Tuesday, March 08, 2005 | Get used to gridlock. It’s here to stay. To ensure that TransNet II received the requisite two-thirds vote last November, transportation priorities were established to appeal to the widest possible audience. To get the money, TransNet II committed what many planning professionals consider the ultimate crime: ballot box planning.
As a result, San Diego County will not get transportation solutions, but more of the same. SANDAG reports in its 2005 State of the Commute that drive times will be longer in 2030 than today. That fact is hard to reconcile with the TransNet II ballot language that promises traffic congestion relief.
Nevertheless, as a make-work project, TransNet II is good. It will employ tens of thousands of people in jobs they already know how to do. Laying down concrete and asphalt, building bridges and burying culverts, and slapping down rail for trains and trolleys have helped propel San Diego’s economy for more than 100 years. It’s investment in Bus Rapid Transit also has promise. TransNet II will help keep our economy chugging along.
As a transportation plan, however, TransNet II is not designed to succeed. It will ultimately accommodate more cars and perhaps make public transit more competitive timewise with cars, but commuters will continue only to chug along.
Prior to the November election, the TransNet II debate raged. People usually diametrically opposed fought hard against its passage (albeit from opposing points of view). TransNet’s tidy split of resources – roughly a third of $14 billion split between freeways, the local road network and to public transportation – left those advocating for more lanes for autos and those wanting more choices for public transit both crying for more.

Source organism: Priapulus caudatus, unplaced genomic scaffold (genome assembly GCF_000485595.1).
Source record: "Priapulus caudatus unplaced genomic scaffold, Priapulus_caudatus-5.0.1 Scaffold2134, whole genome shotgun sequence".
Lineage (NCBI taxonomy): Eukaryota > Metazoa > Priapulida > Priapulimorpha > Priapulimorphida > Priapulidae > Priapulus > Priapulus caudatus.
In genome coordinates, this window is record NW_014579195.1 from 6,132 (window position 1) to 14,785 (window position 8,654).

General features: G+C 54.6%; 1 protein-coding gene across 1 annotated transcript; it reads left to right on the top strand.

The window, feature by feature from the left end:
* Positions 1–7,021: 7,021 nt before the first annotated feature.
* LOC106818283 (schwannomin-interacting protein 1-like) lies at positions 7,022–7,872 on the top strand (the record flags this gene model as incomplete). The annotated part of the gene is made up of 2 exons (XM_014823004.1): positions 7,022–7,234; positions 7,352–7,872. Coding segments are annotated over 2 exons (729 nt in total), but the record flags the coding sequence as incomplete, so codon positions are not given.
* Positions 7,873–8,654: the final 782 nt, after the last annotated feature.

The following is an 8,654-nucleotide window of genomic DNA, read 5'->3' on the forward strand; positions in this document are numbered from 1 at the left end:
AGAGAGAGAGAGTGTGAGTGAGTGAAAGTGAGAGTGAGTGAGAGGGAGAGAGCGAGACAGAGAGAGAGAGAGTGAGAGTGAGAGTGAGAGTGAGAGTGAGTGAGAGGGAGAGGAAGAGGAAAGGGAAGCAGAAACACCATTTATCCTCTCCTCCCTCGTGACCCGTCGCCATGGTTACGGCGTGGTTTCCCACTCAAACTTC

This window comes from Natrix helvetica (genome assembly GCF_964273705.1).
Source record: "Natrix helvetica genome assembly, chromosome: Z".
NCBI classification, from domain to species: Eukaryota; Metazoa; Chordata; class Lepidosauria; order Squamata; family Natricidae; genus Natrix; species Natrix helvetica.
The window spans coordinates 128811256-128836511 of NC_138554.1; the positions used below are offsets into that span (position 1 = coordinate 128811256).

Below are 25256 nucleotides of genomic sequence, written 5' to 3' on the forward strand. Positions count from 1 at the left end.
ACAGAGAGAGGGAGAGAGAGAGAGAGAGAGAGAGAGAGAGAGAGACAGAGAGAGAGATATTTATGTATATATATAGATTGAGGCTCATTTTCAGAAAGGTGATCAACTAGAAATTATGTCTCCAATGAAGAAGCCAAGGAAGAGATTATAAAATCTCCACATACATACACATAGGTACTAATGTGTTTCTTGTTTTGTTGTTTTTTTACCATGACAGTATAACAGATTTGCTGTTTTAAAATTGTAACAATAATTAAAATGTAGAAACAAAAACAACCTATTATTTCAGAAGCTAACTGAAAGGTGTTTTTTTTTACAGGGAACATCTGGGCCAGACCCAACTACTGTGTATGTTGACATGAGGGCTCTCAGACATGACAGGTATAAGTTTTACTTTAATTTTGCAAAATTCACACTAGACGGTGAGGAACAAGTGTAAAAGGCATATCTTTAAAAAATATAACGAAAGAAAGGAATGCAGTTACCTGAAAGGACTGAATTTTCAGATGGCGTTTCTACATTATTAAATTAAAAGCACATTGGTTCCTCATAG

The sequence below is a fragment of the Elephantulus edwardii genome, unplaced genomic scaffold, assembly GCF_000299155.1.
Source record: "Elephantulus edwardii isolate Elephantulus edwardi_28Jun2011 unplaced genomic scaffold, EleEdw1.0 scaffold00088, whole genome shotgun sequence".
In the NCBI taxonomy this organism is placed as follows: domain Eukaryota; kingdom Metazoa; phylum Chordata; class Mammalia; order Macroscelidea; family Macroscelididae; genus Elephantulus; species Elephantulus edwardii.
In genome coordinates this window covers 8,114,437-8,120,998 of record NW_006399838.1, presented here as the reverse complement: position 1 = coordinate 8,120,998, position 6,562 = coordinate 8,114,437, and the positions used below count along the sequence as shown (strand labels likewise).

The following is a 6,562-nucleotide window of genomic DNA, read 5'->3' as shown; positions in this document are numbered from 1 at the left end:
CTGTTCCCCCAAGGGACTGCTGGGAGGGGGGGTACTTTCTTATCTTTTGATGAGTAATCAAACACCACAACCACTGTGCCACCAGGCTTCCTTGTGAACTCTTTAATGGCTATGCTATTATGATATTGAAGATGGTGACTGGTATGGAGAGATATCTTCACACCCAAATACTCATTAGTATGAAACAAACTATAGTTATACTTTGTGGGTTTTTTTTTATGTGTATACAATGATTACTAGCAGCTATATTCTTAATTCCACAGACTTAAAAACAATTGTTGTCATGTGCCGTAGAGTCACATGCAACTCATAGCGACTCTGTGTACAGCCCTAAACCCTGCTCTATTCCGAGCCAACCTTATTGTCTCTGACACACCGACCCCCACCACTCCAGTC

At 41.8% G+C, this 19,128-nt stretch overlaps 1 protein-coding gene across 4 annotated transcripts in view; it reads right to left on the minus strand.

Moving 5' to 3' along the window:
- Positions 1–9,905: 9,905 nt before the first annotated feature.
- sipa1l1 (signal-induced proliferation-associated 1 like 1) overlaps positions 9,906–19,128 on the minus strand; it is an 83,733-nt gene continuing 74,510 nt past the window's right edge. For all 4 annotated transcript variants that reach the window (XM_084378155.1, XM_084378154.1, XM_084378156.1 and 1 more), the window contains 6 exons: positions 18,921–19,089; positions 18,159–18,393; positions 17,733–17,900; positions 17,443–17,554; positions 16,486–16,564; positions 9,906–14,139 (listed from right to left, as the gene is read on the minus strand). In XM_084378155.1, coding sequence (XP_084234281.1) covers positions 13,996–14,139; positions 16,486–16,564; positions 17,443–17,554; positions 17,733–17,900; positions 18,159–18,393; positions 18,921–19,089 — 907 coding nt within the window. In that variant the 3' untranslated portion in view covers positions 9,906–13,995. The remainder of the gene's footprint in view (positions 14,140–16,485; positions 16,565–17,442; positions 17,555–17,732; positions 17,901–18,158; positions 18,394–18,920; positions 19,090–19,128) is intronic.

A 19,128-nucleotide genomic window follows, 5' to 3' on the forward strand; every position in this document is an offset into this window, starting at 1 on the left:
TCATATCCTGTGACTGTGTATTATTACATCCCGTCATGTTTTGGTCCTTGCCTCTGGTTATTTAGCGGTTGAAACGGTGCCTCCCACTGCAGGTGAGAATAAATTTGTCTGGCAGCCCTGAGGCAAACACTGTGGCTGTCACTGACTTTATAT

Before the election, people such as Alan Hoffman, an expert who has traveled the world analyzing transportation systems, offered up suggestions to facilitate better public transit. Environmentalists Carolyn Chase and Lynne Baker swapped some charged e-mails regarding the compromises that led to TransNet’s priorities, which include some $850 million for environmental protections. Supervisors Horn and Jacob planted op-eds. Noted planners and architects such as Howard Blackson and Jay Shumaker weighed in. These people and many more had a vision of a better way.
SANDAG, however, is moving forward fast. It is ready to borrow against the trillions of halfpennies it will collect over the next 40 years to build its projects today. That, admittedly, is probably prudent on its part.
But… is it prudent to implement a 40-year transportation plan without knowing where a new regional airport might be located?
Is North County’s east-west Sprinter expenditure worth it when most people there are going north and south? And, with 15 stations on the Sprinter line, there will be just as much stop as go in the train’s progress. That’s not going to get many people out of their cars.
Where is the equity of spending hundreds of millions of public dollars on managed lanes that single-occupant drivers can buy their way onto, thereby creating fast and uncrowded lanes for people who can afford them and choked lanes for those who can’t?
Is it smart to spend hundreds of millions for the extension of the trolley from Old Town to University City? To be built along an existing and flat rail corridor, this extension will cost $134 million just to get to Balboa Avenue. The second half of the extension will be much more costly, climbing up new and crowded ground for rail. A Coaster station at Gillman Drive (connected to University City with rubber-wheeled trolleys) and another at Balboa/Garnet would be much cheaper and achieve nearly the same results.
A more effective trolley extension would connect it with the Coaster at Balboa/Garnet, take it west on Grand to the beach, then south on the historic trolley route on Mission Boulevard over the San Diego River into Ocean Beach, and loop it back to downtown via Liberty Station and the airport.
Now that would generate some real ridership. The trolley would be much more effective if it reached into established neighborhoods rather than travel along existing rail/freeway corridors.
Finally, is it really prudent to spend all this money on same old technology when some of our tax dollars could be better spent on research and development? San Diego’s universities and technology companies could help lead the way to new transportation solutions.
Transportation is one of our region’s toughest challenges. There has to be a better way. We need all those passionate voices to speak up once again.
Rob Schupp has lived in San Diego longer than there have been freeways, but now spends way too much time stuck on them thinking about how he’d spend $14 billion.